The first skill to master on the road to a healthy back is gaining control of the abdominal (stomach) musculature. Specifically, the rectus abdominis, which is a flat, strap-shaped muscle that keeps the abdominal area flat.
To begin the Abdominal Flexer exercise lay on a comfortable, supported surface such as a carpeted floor or gym mat. A bed is too soft and will not provide proper support during exercise.
Place the hands on your stomach with one hand on the upper abdominal area and the other on the lower abdominal area. Now raise your head off the ground so that you are looking down toward your feet. You should feel the rectus abdominis (stomach) muscle tighten up. Try this several times, feeling the muscle flex.
Once confident you can flex the stomach muscles while raising your head, try to tighten the rectus abdominis with the head resting on the floor. Learning to control the abdominal musculature is the goal of this exercise. If you cannot feel the muscles flex without raising your head, close your eyes and concentrate on what happens to the body as the head rises off the floor.
Repeat several times, then test yourself by keeping your head on the floor while flexing the stomach muscles. If you still cannot get the abdominal muscles to flex without raising the head, do not get discouraged, this exercise is harder than it seems. Mastering this activity is very important as it forms the foundation which you will build upon for a healthy back.
The next step on the journey to spinal wellness is an exercise called FLATTENING THE BACK. This exercise builds on the abdominal flexer activity by developing awareness of pelvic movement which will improve coordination and flexibility.
To learn this skill, lie on your back with knees bent so the feet are flat on the floor. Practice a few abdominal flexes in this position. Now that you are warmed up, try rolling your pelvis so the small of your back rests flat against the floor.
Once you can successfully roll the small of the back tightly to the floor, try holding the position for several seconds. For the second part of this activity, lower your legs until they are resting on the ground (knees straight). Now perform the flat back exercise, practicing until you can firmly hold the back to the floor for several seconds. Check to make sure the back is snug against the floor by trying to insert your fingers between the floor and the small of your back. If the fingers can get in, then you are not performing this activity properly. Go back to the bent knee position and practice.
The abdominal flexor and flat back exercises are building blocks of the pelvic stabilization exercises which will form the foundation of the better back program.
Pelvic Stabilization Exercises
These exercises build on the abdominal and pelvic control activities covered in the previous section. To perform these exercises, lay on a firm supportive surface. Practice the abdominal flexion and flat back activities. While laying on your back in the flexed knee position flatten your back and flex your abdominal muscles at the same time. If you have trouble doing this, try raising your head. This will help the abdominal muscles to contract.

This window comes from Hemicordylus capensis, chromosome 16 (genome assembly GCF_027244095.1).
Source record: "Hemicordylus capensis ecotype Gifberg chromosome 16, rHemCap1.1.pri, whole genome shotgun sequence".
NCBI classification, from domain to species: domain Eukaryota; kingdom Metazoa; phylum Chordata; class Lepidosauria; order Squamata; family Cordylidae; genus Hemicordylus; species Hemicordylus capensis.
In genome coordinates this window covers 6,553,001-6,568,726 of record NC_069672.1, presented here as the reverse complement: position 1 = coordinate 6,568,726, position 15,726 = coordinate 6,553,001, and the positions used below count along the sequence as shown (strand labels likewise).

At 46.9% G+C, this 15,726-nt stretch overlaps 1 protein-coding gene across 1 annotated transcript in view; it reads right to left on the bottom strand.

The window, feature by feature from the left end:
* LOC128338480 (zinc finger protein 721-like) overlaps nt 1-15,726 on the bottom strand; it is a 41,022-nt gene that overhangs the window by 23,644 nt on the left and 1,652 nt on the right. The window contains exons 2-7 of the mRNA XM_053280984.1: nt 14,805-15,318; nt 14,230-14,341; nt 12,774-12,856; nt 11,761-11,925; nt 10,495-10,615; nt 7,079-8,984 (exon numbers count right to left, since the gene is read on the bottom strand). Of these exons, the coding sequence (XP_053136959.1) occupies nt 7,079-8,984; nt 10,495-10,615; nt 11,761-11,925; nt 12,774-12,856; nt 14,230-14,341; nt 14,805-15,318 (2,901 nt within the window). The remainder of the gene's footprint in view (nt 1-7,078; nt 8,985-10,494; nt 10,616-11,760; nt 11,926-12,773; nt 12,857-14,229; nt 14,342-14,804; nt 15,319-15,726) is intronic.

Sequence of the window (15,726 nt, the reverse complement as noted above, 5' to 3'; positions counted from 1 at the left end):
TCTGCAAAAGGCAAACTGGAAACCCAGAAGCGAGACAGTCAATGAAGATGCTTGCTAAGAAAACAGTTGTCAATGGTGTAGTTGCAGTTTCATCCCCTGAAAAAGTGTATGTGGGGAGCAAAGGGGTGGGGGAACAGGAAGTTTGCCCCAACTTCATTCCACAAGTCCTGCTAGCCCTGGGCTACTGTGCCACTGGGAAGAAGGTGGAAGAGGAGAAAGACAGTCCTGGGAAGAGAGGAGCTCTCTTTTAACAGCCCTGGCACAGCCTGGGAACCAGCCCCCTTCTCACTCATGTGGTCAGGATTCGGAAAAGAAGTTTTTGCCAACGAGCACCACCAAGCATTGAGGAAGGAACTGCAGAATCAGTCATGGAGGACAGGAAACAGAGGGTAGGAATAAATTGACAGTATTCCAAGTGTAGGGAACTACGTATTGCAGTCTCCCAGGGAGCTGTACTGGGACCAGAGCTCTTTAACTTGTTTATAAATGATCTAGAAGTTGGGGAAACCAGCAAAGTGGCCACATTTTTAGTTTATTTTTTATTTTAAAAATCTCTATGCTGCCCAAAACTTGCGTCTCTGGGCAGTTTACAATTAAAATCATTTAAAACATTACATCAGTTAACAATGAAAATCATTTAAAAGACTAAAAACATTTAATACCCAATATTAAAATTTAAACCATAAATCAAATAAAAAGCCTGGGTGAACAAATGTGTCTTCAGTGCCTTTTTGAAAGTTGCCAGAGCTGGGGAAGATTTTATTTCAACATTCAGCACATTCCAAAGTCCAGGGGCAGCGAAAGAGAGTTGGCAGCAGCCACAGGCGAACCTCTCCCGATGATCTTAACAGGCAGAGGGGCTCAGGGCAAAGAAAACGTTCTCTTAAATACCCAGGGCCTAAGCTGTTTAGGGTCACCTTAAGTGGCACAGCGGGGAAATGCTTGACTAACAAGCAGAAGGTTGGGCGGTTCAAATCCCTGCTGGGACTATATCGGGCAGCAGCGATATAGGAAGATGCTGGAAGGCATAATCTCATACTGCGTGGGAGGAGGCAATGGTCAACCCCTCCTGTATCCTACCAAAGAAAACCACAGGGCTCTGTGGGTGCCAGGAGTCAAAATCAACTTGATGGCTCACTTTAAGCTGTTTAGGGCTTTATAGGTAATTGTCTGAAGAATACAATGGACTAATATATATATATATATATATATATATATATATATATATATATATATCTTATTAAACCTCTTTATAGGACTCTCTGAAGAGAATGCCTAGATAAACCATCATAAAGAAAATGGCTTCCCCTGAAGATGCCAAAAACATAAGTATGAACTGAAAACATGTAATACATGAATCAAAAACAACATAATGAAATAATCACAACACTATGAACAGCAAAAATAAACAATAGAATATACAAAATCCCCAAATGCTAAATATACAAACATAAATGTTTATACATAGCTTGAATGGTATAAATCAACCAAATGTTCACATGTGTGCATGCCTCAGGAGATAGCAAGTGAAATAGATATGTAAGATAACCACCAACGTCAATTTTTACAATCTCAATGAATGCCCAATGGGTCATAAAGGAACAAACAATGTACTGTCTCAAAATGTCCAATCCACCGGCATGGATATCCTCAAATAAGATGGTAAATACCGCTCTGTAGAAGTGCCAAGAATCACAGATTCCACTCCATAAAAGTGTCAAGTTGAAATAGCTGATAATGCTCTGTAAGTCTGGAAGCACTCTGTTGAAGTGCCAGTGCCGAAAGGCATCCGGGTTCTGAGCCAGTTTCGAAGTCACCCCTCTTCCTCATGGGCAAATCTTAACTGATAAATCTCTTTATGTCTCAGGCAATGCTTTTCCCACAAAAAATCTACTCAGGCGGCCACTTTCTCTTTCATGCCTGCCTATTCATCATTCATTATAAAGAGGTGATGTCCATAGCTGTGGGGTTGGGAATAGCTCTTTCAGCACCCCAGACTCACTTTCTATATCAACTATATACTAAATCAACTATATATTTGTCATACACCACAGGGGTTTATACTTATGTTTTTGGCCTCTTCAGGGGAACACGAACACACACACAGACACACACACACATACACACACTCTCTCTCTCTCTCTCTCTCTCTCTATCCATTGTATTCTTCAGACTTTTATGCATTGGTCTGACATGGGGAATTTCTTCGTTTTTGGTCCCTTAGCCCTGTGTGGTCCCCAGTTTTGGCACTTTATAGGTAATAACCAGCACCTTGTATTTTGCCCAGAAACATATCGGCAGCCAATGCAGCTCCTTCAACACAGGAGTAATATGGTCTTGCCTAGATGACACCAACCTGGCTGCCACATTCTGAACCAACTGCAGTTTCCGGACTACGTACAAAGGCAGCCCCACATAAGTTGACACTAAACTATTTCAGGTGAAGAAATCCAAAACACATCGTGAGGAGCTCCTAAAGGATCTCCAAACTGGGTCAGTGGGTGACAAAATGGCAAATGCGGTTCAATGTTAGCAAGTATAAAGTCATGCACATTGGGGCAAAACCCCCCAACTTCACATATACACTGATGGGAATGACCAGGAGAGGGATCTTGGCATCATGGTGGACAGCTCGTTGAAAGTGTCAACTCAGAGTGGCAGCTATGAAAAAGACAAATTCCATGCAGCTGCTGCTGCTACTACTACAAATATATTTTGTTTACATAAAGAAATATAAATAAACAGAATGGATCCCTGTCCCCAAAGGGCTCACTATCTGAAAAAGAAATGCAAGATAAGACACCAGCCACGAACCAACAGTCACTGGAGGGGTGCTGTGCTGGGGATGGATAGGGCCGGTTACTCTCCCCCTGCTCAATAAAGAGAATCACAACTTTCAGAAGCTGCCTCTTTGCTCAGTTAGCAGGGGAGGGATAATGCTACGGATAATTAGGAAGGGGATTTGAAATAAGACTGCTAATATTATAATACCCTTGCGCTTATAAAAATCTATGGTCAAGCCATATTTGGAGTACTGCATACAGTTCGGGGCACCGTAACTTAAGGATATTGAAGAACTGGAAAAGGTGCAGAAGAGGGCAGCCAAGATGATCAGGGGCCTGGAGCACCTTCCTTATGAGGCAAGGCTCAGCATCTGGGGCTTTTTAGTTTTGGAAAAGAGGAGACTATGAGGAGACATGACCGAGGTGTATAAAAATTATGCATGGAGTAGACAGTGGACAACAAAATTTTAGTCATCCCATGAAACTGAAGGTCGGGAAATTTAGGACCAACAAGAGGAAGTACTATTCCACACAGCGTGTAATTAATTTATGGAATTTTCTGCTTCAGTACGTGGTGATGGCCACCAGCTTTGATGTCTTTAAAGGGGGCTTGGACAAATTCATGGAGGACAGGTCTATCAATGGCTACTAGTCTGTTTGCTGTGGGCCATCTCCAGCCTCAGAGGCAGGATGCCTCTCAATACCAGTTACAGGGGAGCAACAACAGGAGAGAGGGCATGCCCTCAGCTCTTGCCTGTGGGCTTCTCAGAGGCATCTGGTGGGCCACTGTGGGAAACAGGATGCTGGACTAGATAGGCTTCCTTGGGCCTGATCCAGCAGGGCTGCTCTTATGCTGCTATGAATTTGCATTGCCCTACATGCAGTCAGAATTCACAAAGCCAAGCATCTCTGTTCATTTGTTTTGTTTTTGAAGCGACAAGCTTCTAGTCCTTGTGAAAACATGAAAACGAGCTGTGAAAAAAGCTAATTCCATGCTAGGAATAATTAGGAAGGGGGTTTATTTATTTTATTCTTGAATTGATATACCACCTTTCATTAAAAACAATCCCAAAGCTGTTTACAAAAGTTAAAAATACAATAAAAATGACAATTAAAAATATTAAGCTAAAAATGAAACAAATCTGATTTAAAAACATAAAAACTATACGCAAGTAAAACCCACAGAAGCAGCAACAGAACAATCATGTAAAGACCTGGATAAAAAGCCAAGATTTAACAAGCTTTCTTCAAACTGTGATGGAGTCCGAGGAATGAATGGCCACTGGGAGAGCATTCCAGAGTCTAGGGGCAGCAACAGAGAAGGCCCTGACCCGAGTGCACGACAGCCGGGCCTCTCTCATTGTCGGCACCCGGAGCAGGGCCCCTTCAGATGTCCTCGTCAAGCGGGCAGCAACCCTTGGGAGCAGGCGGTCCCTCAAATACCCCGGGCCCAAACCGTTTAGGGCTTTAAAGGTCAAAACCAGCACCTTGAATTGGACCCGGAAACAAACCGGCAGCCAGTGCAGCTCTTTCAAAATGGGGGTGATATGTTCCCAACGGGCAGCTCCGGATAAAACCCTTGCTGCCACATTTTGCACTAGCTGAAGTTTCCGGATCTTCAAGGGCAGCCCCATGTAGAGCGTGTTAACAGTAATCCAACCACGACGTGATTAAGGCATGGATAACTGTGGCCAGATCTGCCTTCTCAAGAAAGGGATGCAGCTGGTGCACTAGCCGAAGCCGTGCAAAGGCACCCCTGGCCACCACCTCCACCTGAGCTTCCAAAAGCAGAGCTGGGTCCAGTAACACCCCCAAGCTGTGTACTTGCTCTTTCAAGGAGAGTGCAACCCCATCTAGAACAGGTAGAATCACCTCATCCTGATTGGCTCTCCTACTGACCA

Breathing — When performing any exercise, be sure not to hold your breath. Each exercise will require a different rate at which you inhale and exhale. In general, breathe in as you prepare for movement and breathe out as you move.
THE BASIC POSITION
When the back is flat against the floor and the abdominal musculature is flexed, this is called the basic position. The basic position is what will build low back strength and endurance. Practice holding the basic position for a few seconds at a time. The goal is to build endurance until you can hold the position for a minute or two. Once this is achieved it is time to move on to the mastery of the next exercise.
The next series of exercises will help to imprint the basic position into the subconscious. One of the goals of the Acute Back Program is to be so thoroughly conditioned by performing the pelvic stabilization exercises in a variety of ways that the back becomes solid as a “brick wall”.
BENT KNEE LEG RAISES
Once the basic position can be sustained for periods longer than two minutes performing the Bent Knee Leg Raises are the first step in challenging these newly developed skills.
To begin, assume the basic position (flat back and flexed abdominal musculature). Slowly raise the right leg (bent knee) at the hip until the thigh is approximately 90 degrees from the floor. Lower the leg slowly back to the foot flat on the floor starting position. Repeat with the opposite leg.
This exercise of alternating leg lifts in a bent knee position should be repeated until the basic position (back flat to the floor, stomach muscles contracted) can no longer be sustained. When this occurs simply relax. Stop and rest. Make sure there is not any increase in pain.
BENT KNEE LEG RAISE WITH EXTENDED ARM
Performing the knee leg raise with the arms extended, working in tandem and in cross-over patterns are advanced steps in the pelvic stabilization exercises. So far, you have learned to perform bent knee leg raises which challenge the flat back/tight abdominal combination (pelvic control). If you have mastered the ability to perform this exercise continuously without losing the tight abs and flat back longer than 5 minutes, it is time to go to the next level.
This time, while performing the bent knee leg raises in the controlled pelvic position, hold both arms (elbows straight) up at 90 degrees (perpendicular) to the floor.
This will challenge pelvic control by adding another level of difficulty. When comfortable holding the arms perpendicular to the floor without losing pelvic control, it is time to advance to the next level. Remember, if your back begins to hurt you must go back to the basics – so take it slow.
The pelvic stabilization exercises which you are mastering have increasing levels of difficulty. Advancement to the next level should be attempted as you gain proficiency with each activity.
Following is a sequence of pelvic stabilization activities. These exercises are listed from easiest to hardest. Please do not advance to the next activity or skip levels until you have built endurance and mastered your current level.
Bent Knee Leg Raise
Bent Knee Leg Raise with Arms Extended
Bent Knee Leg Raise — Extended Arms in Tandem
Bent Knee Leg Raise — Arm and Leg Cross-Over
The next level of exercise incorporates the use of the arms and legs as a challenge against the stabile pelvic position (basic position). With the arms and legs in movement you will look like an upside-down turtle trying to get upright.